A Final Few Words About Prince (For Now)

He approached singing in the studio as intimate work, a game of going beyond and between the notes to uncover stuff you’d only pick up if you were right there, next to him. His catalog includes endless variations on flirty pillowtalk; each has distinct character, and each lands at a different place on the horniness spectrum. Likewise, he is frighteningly specific about loneliness and sadness: The blues-tinged anger of “Why You Wanna Treat Me So Bad” is about a galaxy away from the more philosophical (but no less visceral) weeping of “The Beautiful Ones.” We process his recorded screams (there’s a characteristically great one in “I Would Die for You”) as confessional outbursts, but they’re also worthy of study as musical events, polytonal arrays flecked with intense dissonance. Listening to him, on record or live, you got the sense that this is not random manufactured drama; he shredded his vocal cords to fit the situation, to offer particular clues about particular torments.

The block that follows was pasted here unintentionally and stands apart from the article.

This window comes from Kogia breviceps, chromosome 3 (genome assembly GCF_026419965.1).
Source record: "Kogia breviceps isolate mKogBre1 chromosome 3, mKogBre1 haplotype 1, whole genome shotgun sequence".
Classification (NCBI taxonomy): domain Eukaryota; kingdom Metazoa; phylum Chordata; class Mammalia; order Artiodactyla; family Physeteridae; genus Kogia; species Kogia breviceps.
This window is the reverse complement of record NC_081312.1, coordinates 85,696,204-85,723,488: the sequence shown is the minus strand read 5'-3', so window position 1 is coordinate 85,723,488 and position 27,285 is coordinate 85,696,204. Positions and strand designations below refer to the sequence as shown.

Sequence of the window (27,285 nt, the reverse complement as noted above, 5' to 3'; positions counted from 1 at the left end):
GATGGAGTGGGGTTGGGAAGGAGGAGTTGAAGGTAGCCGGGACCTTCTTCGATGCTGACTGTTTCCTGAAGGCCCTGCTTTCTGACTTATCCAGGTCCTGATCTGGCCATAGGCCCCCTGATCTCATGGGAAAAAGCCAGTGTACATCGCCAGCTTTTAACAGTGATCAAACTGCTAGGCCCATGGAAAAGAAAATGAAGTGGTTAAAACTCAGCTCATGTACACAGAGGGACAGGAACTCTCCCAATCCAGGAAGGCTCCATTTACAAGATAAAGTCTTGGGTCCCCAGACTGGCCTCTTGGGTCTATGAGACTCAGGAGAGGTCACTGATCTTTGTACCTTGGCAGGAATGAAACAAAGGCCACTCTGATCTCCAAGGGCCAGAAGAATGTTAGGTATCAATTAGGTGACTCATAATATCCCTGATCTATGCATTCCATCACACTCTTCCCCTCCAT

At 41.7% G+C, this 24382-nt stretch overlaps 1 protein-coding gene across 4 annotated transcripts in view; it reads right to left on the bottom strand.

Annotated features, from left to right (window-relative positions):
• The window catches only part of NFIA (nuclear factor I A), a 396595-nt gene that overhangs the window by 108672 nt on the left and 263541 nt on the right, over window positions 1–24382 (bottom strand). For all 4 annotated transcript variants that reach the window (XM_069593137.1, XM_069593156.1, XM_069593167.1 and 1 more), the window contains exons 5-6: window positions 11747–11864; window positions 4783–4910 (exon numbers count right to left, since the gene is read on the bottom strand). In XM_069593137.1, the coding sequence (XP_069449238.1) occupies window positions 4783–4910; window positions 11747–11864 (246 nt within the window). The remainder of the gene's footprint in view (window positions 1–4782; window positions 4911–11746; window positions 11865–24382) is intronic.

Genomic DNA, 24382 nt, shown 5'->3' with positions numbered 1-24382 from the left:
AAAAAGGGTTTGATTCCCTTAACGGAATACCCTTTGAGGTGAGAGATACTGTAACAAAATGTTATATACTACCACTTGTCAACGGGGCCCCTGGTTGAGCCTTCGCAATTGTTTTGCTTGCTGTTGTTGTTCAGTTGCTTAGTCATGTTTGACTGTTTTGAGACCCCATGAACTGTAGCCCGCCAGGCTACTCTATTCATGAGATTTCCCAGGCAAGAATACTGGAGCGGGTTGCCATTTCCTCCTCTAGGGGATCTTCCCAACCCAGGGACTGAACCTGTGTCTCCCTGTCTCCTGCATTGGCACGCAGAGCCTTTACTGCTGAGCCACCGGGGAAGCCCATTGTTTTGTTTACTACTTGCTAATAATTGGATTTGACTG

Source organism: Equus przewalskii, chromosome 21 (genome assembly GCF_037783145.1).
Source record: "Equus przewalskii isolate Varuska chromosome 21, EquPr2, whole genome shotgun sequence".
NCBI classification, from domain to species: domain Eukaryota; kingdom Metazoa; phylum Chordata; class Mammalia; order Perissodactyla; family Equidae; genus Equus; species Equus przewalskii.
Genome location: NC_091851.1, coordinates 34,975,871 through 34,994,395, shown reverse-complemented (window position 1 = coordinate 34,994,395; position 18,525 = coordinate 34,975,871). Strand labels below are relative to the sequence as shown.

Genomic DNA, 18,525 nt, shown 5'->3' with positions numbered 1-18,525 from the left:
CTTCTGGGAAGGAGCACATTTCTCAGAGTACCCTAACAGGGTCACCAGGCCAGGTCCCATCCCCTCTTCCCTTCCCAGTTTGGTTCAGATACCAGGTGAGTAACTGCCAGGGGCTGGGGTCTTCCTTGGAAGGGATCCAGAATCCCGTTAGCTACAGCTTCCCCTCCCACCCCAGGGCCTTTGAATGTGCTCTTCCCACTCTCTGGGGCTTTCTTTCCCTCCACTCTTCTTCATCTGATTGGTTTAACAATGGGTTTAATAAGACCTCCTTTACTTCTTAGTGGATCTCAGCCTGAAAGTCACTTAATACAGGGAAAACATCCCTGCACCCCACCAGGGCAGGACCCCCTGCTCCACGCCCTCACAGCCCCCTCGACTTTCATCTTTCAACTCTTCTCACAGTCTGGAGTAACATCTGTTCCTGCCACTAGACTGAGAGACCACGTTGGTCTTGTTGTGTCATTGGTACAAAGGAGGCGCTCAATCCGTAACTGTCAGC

As funky as he could instantly be, Prince was also a master of control. The three-minute marvel that is “Do U Lie?,” from Parade, begins as a little French music-hall bonbon. He sings the opening verse with a proper, buttoned-up delivery, and as he goes on, he skips into falsetto for a thrilling imitation of an opera singer. Then, without missing a beat, he changes character to conjure the weeping-willow pitch-bending genius of Sarah Vaughan. You don’t question it, the whole thing just flows, a river of music....

-- Moon on Prince: He had more tools than just about anybody. Ever. A critic’s take on how to remember Prince, CuePoint



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